Today’s Combine

After the tractor, the next big advance was the self-propelled combine—a harvesting machine that you drove, rather than dragging it behind a tractor. The modern combine looks more like a space station than a piece of farm equipment. The combine on display at the Pavilion is fitted with a wheat head—a front end that harvests wheat. In 1954, John Deere introduced the first corn head—though combines then looked more like golf carts, and the corn head only harvested two rows at a time. Things have definitely changed since 1954.

IL-JohnDeere-ModernCombine

And just so you know what a corn head looks like, here’s a photo I took from the cabin of an International Harvester combine during harvest time in Ohio. You’ll note that it’s quite a bit different from the wheat head, and is clearly designed for row crops.  (I think this photo also shows why being in the middle of a cornfield is sometimes compared to being at sea.)

Zim-frmcombine-forevercorn-

Traveling around the Midwest, one learns that color matters. There are a number of manufacturers of harvesting equipment, but the two “species” one encounters most commonly in the Heartland are made by John Deere or Case/International Harvester. Green with yellow means John Deere farm equipment. (There are other green combines in the world, but one quickly learns the precise shade of green that means John Deere for farmers.) Red usually means International Harvester (and the combine in the second photo is IH red). It can also mean Massey Ferguson, but I never saw one of their combines on a corn farm. People are as divided and as loyal as any car owner you’ve ever met. Yellow is pretty much reserved for earth-moving equipment, even when it’s made by John Deere. (Hence, a book on the history of the earth-moving equipment industry is titled Yellow Steel.)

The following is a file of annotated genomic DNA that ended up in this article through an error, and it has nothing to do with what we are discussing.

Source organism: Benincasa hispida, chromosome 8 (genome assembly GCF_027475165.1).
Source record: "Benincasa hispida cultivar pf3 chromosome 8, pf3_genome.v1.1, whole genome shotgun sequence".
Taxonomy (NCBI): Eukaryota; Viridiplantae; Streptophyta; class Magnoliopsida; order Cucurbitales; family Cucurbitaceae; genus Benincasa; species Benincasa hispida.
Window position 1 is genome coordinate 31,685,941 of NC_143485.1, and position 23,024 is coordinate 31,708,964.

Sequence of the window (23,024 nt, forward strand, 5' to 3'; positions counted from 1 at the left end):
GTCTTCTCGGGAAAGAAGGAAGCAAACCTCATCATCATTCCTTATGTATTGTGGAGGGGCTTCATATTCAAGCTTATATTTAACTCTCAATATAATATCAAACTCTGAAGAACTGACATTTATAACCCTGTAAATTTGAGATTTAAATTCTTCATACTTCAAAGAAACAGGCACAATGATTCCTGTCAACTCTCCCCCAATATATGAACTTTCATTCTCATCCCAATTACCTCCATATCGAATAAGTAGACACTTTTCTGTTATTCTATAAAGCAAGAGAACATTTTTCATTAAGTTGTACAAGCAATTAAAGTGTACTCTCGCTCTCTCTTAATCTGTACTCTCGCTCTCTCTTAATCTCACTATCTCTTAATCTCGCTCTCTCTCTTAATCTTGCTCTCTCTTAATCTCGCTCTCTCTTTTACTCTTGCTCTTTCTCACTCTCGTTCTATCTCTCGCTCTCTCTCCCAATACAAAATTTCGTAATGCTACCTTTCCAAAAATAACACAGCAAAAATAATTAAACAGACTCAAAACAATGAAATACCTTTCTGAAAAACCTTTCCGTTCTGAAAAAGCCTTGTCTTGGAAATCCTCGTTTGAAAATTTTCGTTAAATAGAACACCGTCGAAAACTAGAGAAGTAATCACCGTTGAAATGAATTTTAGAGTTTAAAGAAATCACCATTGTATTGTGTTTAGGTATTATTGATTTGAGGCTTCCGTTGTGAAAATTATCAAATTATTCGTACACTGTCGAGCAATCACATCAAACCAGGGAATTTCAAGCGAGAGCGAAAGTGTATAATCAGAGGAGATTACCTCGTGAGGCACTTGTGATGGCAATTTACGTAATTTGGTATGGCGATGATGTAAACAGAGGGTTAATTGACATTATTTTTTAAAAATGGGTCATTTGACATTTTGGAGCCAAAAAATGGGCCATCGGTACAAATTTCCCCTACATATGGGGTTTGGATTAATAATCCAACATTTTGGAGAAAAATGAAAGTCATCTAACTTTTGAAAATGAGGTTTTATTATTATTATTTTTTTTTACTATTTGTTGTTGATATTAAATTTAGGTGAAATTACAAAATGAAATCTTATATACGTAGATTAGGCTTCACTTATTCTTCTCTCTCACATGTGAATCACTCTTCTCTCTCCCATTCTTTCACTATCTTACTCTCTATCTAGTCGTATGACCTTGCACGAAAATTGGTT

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Filed under Agriculture, Corn, Farming, Food, History, Midwest, Midwest Maize, Travel

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